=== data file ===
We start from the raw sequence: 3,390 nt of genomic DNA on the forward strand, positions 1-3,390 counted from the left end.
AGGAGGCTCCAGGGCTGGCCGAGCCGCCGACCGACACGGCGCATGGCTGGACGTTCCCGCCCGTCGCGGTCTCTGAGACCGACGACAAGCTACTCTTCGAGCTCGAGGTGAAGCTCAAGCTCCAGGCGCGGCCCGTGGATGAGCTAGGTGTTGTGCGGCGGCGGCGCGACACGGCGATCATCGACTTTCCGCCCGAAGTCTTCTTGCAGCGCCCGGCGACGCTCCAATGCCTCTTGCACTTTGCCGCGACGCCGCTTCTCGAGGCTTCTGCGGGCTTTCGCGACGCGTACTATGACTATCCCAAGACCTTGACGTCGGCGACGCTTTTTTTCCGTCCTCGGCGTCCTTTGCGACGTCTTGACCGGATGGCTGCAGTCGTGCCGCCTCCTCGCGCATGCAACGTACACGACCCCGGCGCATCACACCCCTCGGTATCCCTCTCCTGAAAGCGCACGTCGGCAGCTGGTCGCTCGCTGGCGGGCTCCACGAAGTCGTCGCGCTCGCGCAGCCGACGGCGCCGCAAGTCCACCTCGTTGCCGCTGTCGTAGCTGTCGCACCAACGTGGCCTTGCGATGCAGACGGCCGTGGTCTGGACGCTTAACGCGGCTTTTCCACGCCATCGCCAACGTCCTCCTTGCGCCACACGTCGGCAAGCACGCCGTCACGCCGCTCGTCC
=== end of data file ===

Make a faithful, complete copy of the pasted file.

We start from the raw sequence: 3,390 nt of genomic DNA on the forward strand, positions 1-3,390 counted from the left end.
AGGAGGCTCCAGGGCTGGCCGAGCCGCCGACCGACACGGCGCATGGCTGGACGTTCCCGCCCGTCGCGGTCTCTGAGACCGACGACAAGCTACTCTTCGAGCTCGAGGTGAAGCTCAAGCTCCAGGCGCGGCCCGTGGATGAGCTAGGTGTTGTGCGGCGGCGGCGCGACACGGCGATCATCGACTTTCCGCCCGAAGTCTTCTTGCAGCGCCCGGCGACGCTCCAATGCCTCTTGCACTTTGCCGCGACGCCGCTTCTCGAGGCTTCTGCGGGCTTTCGCGACGCGTACTATGACTATCCCAAGACCTTGACGTCGGCGACGCTTTTTTTCCGTCCTCGGCGTCCTTTGCGACGTCTTGACCGGATGGCTGCAGTCGTGCCGCCTCCTCGCGCATGCAACGTACACGACCCCGGCGCATCACACCCCTCGGTATCCCTCTCCTGAAAGCGCACGTCGGCAGCTGGTCGCTCGCTGGCGGGCTCCACGAAGTCGTCGCGCTCGCGCAGCCGACGGCGCCGCAAGTCCACCTCGTTGCCGCTGTCGTAGCTGTCGCACCAACGTGGCCTTGCGATGCAGACGGCCGTGGTCTGGACGCTTAACGCGGCTTTTCCACGCCATCGCCAACGTCCTCCTTGCGCCACACGTCGGCAAGCACGCCGTCACGCCGCTCGTCC